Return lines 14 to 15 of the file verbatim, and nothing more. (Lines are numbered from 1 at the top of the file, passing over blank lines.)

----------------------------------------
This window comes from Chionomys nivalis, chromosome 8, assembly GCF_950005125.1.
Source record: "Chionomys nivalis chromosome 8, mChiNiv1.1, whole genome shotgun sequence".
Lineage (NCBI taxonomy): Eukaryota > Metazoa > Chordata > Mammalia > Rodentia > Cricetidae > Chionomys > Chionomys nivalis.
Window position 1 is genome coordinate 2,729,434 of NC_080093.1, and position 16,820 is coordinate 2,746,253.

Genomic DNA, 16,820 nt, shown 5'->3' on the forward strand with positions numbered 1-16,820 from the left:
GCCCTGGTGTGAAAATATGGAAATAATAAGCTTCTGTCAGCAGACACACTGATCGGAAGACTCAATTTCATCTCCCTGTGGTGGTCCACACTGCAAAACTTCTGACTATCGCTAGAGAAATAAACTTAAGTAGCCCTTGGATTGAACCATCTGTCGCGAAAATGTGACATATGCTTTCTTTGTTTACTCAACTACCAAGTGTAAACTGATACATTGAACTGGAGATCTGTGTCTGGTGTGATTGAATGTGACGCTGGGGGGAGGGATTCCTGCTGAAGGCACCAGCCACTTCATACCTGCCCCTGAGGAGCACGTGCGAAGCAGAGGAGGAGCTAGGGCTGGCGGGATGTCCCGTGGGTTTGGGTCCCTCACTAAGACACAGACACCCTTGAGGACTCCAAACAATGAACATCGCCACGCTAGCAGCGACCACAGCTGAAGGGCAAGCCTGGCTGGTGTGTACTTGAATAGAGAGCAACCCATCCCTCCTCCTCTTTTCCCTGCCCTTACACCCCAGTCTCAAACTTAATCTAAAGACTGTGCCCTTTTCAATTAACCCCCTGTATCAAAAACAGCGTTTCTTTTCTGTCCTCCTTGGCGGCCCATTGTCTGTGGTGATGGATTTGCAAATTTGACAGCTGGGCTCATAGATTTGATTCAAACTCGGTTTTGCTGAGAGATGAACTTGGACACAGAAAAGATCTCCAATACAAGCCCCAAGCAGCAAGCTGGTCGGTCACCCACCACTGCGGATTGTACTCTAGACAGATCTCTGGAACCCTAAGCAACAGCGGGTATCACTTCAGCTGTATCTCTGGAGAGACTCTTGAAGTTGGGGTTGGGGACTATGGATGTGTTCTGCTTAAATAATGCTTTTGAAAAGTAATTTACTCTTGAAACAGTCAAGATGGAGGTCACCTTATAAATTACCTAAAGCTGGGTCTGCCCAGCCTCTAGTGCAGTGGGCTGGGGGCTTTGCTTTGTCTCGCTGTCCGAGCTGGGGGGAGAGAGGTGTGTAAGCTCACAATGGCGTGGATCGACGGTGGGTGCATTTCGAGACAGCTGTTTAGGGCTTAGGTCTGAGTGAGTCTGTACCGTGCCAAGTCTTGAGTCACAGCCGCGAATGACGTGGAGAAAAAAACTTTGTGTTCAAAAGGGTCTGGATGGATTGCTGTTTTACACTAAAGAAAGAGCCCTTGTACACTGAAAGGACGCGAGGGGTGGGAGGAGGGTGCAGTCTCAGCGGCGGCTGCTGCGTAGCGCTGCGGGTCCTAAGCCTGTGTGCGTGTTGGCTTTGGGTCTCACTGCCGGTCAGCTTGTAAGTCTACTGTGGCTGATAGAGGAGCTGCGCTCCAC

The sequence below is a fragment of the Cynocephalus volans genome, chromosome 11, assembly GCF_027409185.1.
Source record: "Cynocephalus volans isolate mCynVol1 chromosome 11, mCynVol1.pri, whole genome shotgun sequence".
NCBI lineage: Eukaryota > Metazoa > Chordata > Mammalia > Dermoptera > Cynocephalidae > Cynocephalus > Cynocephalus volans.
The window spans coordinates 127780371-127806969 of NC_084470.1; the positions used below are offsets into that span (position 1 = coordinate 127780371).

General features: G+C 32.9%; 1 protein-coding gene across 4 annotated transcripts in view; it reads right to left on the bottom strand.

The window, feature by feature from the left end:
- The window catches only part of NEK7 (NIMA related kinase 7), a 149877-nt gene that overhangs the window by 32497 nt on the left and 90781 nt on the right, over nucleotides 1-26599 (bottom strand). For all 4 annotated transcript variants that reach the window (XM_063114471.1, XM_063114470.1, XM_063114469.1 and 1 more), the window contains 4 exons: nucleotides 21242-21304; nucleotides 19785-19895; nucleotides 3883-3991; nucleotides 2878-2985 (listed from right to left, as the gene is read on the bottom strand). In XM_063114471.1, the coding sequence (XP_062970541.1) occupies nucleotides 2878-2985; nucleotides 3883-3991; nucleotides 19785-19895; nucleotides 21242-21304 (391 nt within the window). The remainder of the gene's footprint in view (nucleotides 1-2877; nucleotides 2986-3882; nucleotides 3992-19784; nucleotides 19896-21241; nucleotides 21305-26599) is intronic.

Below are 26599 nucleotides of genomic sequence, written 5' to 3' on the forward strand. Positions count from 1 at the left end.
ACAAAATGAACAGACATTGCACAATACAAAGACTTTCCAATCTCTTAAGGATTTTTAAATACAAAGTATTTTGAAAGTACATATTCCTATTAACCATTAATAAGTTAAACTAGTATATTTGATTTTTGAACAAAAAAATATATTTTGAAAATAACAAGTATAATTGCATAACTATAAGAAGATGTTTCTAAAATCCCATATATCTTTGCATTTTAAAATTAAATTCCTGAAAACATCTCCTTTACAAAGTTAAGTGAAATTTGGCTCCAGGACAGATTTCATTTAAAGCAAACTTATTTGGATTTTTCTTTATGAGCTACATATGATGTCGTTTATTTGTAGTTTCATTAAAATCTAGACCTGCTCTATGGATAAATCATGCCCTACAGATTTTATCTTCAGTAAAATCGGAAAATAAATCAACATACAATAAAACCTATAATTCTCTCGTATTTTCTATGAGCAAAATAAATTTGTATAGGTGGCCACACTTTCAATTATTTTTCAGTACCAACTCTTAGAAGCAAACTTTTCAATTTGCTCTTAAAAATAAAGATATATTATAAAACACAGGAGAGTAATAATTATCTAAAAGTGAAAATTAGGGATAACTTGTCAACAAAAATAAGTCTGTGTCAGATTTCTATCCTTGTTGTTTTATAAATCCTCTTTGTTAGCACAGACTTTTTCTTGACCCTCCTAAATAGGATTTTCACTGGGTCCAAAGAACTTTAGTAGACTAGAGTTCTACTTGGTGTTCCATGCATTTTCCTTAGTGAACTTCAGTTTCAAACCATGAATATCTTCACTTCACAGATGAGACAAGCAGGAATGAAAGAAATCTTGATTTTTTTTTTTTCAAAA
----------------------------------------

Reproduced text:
Below are 26599 nucleotides of genomic sequence, written 5' to 3' on the forward strand. Positions count from 1 at the left end.
ACAAAATGAACAGACATTGCACAATACAAAGACTTTCCAATCTCTTAAGGATTTTTAAATACAAAGTATTTTGAAAGTACATATTCCTATTAACCATTAATAAGTTAAACTAGTATATTTGATTTTTGAACAAAAAAATATATTTTGAAAATAACAAGTATAATTGCATAACTATAAGAAGATGTTTCTAAAATCCCATATATCTTTGCATTTTAAAATTAAATTCCTGAAAACATCTCCTTTACAAAGTTAAGTGAAATTTGGCTCCAGGACAGATTTCATTTAAAGCAAACTTATTTGGATTTTTCTTTATGAGCTACATATGATGTCGTTTATTTGTAGTTTCATTAAAATCTAGACCTGCTCTATGGATAAATCATGCCCTACAGATTTTATCTTCAGTAAAATCGGAAAATAAATCAACATACAATAAAACCTATAATTCTCTCGTATTTTCTATGAGCAAAATAAATTTGTATAGGTGGCCACACTTTCAATTATTTTTCAGTACCAACTCTTAGAAGCAAACTTTTCAATTTGCTCTTAAAAATAAAGATATATTATAAAACACAGGAGAGTAATAATTATCTAAAAGTGAAAATTAGGGATAACTTGTCAACAAAAATAAGTCTGTGTCAGATTTCTATCCTTGTTGTTTTATAAATCCTCTTTGTTAGCACAGACTTTTTCTTGACCCTCCTAAATAGGATTTTCACTGGGTCCAAAGAACTTTAGTAGACTAGAGTTCTACTTGGTGTTCCATGCATTTTCCTTAGTGAACTTCAGTTTCAAACCATGAATATCTTCACTTCACAGATGAGACAAGCAGGAATGAAAGAAATCTTGATTTTTTTTTTTTCAAAA